I'm not sure but it benefits from the confidence that all the other films in the franchise do. It sets out its stall well, doesn't waste time on an origin story even though it does start early with its character. It has a solid plot with interesting characters, and produces lots of good action with humor throughout. It is an entertaining film that justifies the cost, and unlike Wonder Woman, the effects are consistently impressive and seem natural. It is a bit too slick and polished at times; some jokes and elements are a bit too knowing for example, and the cast has far too many recognizable faces in it that really only deliver a few lines. All of it has a quality feel, but at times it does feel a bit too manufactured within an inch of its life. Well worth seeing though, and yet another enjoyable film in the Marvel universe.
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You're that Spider guy
nogodnomasters20 July 2017
Warning: Spoilers
This is the sequel to the Avenger film which briefly introduced a geeky Spider-Man and not a sequel to the one where they killed off Emma Stone. I apologize if you haven't seen that one yet. Peter Parker (Tom Holland) is now in NYC and is crushing on Liz (Laura Harrier) who is crushing on Spider-Man...like the Lois Lane thing, but add in High School and teen angst. Spider-Man has a contact man for the Avengers, ironically named Happy (Jon Favreau). Through a mishap, his identity is discovered by a geek friend (Jacob Batalon) who becomes his "chair man." Spider-Man is not yet part of the Avengers as of this time and is still semi-separate from them. The film gives him a powerful enemy (Michael Keaton) but not too powerful, i.e. someone within Spider-man's wheelhouse.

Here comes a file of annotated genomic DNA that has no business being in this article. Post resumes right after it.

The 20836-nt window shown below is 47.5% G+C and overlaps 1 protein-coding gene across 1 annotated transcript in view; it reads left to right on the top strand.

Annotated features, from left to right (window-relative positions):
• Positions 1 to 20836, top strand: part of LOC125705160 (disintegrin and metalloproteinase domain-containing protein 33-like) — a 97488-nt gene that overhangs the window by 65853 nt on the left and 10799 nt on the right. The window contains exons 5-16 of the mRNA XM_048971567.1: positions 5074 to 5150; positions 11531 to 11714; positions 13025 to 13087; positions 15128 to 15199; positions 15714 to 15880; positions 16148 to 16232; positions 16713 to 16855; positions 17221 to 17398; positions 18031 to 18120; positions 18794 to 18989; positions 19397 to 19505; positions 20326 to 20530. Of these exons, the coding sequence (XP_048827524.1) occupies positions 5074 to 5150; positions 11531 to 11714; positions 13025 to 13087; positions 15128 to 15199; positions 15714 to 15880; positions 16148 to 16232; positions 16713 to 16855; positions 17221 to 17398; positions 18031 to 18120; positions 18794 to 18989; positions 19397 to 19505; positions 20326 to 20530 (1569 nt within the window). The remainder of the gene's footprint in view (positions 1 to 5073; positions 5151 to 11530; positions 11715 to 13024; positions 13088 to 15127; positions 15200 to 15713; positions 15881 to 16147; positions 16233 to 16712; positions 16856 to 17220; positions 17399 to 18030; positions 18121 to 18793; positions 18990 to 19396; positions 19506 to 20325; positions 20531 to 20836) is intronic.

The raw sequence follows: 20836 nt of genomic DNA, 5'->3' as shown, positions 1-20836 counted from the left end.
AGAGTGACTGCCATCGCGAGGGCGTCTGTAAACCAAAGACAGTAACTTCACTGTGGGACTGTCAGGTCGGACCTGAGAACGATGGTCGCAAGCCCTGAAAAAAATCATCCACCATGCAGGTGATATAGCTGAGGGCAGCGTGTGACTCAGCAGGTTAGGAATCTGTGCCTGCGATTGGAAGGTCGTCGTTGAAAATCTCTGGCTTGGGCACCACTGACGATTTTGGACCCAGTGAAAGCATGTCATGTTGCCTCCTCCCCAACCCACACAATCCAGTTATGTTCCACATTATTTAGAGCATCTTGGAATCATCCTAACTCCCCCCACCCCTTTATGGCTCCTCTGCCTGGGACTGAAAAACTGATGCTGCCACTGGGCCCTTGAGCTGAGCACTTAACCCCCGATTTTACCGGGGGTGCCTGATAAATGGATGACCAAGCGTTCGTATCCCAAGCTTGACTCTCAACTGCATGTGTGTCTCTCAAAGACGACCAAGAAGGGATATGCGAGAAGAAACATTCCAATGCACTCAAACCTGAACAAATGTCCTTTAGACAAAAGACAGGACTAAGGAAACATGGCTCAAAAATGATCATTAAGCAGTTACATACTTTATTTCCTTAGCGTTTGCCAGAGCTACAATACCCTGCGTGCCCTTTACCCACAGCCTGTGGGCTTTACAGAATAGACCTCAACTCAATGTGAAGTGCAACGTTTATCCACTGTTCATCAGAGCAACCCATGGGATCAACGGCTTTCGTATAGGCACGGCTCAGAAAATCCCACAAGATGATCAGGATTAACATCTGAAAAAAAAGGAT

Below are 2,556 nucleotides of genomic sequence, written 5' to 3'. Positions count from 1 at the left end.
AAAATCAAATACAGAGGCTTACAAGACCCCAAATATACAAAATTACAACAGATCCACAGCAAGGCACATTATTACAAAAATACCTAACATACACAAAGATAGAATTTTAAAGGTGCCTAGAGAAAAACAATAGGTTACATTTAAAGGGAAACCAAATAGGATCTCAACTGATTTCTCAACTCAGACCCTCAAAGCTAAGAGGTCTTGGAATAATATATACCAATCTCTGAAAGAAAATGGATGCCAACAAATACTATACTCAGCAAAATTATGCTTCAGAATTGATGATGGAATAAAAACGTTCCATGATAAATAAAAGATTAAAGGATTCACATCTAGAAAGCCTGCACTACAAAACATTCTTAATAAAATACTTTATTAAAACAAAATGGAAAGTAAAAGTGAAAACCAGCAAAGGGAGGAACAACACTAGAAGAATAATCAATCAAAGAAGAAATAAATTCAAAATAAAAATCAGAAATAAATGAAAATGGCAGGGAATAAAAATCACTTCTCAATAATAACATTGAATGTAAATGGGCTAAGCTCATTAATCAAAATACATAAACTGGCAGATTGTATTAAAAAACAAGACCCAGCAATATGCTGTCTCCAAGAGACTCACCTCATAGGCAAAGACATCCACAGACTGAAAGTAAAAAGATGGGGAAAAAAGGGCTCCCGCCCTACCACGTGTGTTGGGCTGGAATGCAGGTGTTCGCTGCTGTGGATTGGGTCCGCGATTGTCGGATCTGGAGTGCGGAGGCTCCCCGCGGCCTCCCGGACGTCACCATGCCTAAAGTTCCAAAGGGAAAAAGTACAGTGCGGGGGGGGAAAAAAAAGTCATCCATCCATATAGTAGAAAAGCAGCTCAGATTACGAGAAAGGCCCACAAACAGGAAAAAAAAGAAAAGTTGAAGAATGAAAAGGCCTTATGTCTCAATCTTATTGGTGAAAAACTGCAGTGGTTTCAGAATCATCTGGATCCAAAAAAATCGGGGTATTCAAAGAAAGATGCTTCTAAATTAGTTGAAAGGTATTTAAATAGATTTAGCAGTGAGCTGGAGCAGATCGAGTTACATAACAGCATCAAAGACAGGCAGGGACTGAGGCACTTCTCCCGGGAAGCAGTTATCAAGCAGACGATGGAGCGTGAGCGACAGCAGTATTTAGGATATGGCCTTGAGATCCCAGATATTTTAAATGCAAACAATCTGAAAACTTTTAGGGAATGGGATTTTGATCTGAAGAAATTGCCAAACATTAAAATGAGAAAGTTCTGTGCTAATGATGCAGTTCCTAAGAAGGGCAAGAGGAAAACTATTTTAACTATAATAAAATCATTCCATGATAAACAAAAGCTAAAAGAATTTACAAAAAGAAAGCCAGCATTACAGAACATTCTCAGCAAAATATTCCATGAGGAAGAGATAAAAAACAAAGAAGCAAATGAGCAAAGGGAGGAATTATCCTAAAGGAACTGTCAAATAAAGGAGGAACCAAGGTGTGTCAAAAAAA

The ending was slightly unexpected and we find out that Gwyneth Paltrow is not dead. Stan Lee cameo near the beginning.

Guide: No sex or nudity. Frequent use of the word "penis" as in 'Penis Parker." A cut WTF at the end.
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kosmasp4 September 2017
Obviously this plays in the Marvel Universe, so for a complete understanding it does not hurt to have seen a couple of other movies. Especially the Iron Man ones. But and that is important, even if this is the first one you're watching you won't be disappointed. And as you can see by the general rating, I'm not alone with this statement.